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Netanyahu, an accused criminal at the Hague, becomes an invited guest in Washington

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(RNS) — The fiction of a post-World War II Western rules-based, values-based world order is now dead.

Israeli Prime Minister Benjamin Netanyahu has been invited to deliver a joint address to Congress on June 13. The invitation comes not as a flagrant partisan move, but “On behalf of the bipartisan leadership of the House of Representatives and the Senate,” according to the message sent last week.

The tone-deaf invitation, a flashback to the verbiage of the Bush-era war on terror, is a love letter from the financiers of a genocide to the executioners. It praises the Netanyahu-led Israeli government for defending democracy, combating terror and establishing peace. The international community has outed this language as farce, since while Netanyahu will come to  Washington, D.C., as an honored guest, he is a war criminal at the Hague. 

Late last month, the International Criminal Court filed applications for arrest warrants for Netanyahu and Israeli Minister of Defense Yoav Gallant, as well as for leaders of Hamas. In the application, the prosecutor holds Netanyahu and Gallant responsible for a long list of war crimes: starvation of civilians, willful killing, intentionally directing attacks against a civilian population, extermination and murder, persecution, and other inhumane acts as crimes against humanity.



Outrage followed from members of Congress such as South Carolina Sen. Lindsey Graham, who called for sanctions on the ICC in late May, while on his fifth trip to Tel Aviv since October. “The same model they’re using to come after Israel and the IDF, they will use against us,” Graham said.

Us? What do Graham and his peers have to hide?

On June 4, the House pushed through the Illegitimate Court Counteraction Act, a play on the acronym of the International Criminal Court, the ICC. The bill passed 247 to 155, with 42 Democrats voting in favor. The bill would impose sanctions on officials involved in ICC prosecutions of Americans, as well as citizens of U.S. allies that are not ICC members, including Israel. It would go as far as blocking these officials from entry to the U.S. and revoking their visas.

The bill is not expected to make it to the Senate floor, but it reflects Congress’ willingness to not only defend itself and its partners from objective accountability, but also to engage in criminalizing internationally respected bodies such as the ICC. 

Palestinians look at the destruction after an Israeli strike where displaced people were staying in Rafah, Gaza Strip, May 27, 2024. Palestinian health workers said Israeli airstrikes killed at least 35 people in the area. (AP Photo/Jehad Alshrafi)

Palestinians look at the destruction after an Israeli strike where displaced people were staying in Rafah, Gaza Strip, May 27, 2024. Palestinian health workers said Israeli airstrikes killed at least 35 people in the area. (AP Photo/Jehad Alshrafi)

Netanyahu also faces numerous corruption charges in Israeli courts. In three ongoing trials put on hold since October, accusations against him include fraud, bribery and breach of trust. As the genocide in Gaza carries on, hundreds of thousands continue to protest against him. Protesters are furious at Netanyahu’s continuation of the onslaught on Gaza despite offers the Israeli government has received to release all hostages. On June 3, an estimated 120,000 rallied in Tel Aviv, calling for his immediate resignation.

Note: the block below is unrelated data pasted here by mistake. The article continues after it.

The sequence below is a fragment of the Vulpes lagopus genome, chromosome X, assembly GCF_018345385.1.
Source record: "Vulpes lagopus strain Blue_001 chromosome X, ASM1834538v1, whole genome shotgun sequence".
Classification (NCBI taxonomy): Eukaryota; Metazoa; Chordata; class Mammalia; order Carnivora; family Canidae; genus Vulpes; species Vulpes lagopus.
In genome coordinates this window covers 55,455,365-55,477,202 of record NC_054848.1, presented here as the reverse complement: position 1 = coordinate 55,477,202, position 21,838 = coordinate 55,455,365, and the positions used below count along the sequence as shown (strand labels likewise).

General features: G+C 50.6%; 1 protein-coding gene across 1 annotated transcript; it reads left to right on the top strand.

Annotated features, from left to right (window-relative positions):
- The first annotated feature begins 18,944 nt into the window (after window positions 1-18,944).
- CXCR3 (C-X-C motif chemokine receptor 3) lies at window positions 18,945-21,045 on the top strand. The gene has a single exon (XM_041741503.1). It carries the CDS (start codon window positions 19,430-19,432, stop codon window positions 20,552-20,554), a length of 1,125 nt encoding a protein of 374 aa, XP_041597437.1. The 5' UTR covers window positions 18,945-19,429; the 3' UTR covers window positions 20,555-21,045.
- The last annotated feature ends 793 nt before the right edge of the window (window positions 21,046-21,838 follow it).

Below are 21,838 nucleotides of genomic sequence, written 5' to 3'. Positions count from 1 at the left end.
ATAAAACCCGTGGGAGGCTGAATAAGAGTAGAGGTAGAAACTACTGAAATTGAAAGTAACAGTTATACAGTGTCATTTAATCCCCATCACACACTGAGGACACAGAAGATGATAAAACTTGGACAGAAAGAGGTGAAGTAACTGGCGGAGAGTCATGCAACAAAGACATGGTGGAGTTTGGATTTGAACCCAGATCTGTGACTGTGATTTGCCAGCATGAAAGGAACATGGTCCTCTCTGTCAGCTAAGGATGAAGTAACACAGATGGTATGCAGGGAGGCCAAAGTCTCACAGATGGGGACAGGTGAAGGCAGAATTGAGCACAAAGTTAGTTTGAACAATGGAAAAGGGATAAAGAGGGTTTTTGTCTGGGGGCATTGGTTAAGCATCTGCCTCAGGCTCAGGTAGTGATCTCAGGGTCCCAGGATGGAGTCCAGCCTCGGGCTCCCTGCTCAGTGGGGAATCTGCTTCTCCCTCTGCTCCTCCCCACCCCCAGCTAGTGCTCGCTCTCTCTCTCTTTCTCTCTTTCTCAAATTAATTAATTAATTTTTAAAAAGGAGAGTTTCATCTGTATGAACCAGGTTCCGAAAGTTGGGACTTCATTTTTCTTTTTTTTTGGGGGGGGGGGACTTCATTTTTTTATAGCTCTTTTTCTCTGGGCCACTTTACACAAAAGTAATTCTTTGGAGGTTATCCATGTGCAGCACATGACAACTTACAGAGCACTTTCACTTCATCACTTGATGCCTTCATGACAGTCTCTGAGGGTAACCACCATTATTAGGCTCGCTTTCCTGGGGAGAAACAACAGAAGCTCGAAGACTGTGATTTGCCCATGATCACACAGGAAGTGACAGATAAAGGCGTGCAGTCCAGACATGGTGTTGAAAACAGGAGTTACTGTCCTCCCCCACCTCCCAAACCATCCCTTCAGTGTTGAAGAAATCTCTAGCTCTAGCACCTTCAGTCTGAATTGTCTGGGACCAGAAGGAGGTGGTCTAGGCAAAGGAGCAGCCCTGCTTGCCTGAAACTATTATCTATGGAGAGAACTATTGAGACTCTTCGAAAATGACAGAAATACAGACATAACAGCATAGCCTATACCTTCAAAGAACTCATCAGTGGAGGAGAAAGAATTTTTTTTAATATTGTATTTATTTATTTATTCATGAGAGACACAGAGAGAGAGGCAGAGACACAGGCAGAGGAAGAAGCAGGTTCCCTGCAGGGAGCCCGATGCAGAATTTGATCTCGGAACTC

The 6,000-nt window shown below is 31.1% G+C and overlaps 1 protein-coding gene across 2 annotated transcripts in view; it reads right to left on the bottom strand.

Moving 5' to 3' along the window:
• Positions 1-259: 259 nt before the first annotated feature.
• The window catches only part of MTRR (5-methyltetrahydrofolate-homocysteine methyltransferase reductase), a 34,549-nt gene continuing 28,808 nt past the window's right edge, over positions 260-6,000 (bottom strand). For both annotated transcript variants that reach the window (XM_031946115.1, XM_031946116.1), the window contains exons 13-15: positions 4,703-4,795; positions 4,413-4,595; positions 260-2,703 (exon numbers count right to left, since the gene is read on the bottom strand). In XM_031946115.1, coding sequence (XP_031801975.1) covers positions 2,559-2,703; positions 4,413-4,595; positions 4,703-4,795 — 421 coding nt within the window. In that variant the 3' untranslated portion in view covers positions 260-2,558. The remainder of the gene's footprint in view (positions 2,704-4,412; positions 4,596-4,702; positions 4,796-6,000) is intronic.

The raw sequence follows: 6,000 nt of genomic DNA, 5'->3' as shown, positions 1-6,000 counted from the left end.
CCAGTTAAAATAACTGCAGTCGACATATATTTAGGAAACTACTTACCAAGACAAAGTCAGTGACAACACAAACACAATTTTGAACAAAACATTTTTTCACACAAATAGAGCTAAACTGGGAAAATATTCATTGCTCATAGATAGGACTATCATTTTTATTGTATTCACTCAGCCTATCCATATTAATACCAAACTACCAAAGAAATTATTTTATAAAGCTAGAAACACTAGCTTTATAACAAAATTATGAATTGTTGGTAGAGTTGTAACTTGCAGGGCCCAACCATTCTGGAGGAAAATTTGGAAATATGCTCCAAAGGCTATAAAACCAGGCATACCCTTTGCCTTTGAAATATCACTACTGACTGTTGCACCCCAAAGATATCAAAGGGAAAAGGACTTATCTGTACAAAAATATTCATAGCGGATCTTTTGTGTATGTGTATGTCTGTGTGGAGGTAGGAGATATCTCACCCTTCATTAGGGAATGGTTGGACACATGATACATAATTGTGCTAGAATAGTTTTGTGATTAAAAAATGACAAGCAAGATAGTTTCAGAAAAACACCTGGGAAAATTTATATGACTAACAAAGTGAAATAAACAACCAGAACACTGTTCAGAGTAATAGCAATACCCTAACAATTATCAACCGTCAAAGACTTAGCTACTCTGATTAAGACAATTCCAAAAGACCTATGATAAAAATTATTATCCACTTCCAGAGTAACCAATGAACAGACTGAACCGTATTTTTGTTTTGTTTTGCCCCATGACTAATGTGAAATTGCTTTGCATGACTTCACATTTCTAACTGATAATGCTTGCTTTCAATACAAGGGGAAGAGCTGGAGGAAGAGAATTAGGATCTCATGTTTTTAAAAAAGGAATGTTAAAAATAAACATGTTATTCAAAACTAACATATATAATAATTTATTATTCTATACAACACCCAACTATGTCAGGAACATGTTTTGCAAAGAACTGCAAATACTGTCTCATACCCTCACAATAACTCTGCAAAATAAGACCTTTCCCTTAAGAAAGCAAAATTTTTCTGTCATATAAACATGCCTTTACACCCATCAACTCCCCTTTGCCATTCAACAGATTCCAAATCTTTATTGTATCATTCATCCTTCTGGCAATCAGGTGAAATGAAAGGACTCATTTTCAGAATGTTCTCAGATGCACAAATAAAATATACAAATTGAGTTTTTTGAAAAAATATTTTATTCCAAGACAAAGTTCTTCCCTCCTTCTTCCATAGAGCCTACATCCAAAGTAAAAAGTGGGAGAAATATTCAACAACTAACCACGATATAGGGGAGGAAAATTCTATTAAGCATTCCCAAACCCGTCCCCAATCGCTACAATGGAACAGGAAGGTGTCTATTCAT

In late April, a former spokesperson for the families of the Israeli hostages, Haim Rubinstein, said that he had “no doubt” Netanyahu was preventing a cease-fire deal. “(He) knows that if he goes to elections at this time, he won’t be able to form a new government, and he is motivated by cold political considerations.”

Rubinstein resigned from his role as spokesperson, saying, “We later found out that Hamas had offered on October 9 or 10 to release all the civilian hostages in exchange for the IDF not entering the Strip, but the government rejected the offer.”

This dichotomy, in which Netanyahu can be a defender of freedom and democracy in the eyes of congressional leadership, while simultaneously persona non grata in Tel Aviv and charged with crimes against humanity at the ICC, has exposed the lie behind the postwar Western international regime. With more than 35,000 Palestinians killed, there is no return to normalcy after the genocide of Gaza, no restoring of the previous status quo. Support and enabling of Netanyahu’s genocide has now isolated the Biden administration from the international community and the American voter alike. 



In this twisted context, there is hope. After seven decades of occupation in the Palestinian territories, the last eight months have done more to fast-track decolonization — and ultimately Palestinian sovereignty — than anything over the past few decades. Israeli diplomacy is crumbling. Its leaders are being pursued by the International Criminal Court, its name is now synonymous with genocide, student protests and university encampments have created a movement against its occupation and public sentiment in the West is shifting in favor of the Palestinian struggle every day. 

The Israeli PM’s office boasted on X that Netanyahu “will be the first leader of a country to address both Houses of Congress for a fourth time.” Each of Netanyahu’s visits have left a stain on the history of the Congress. I have no doubt that American history will mark each one with great remorse. 



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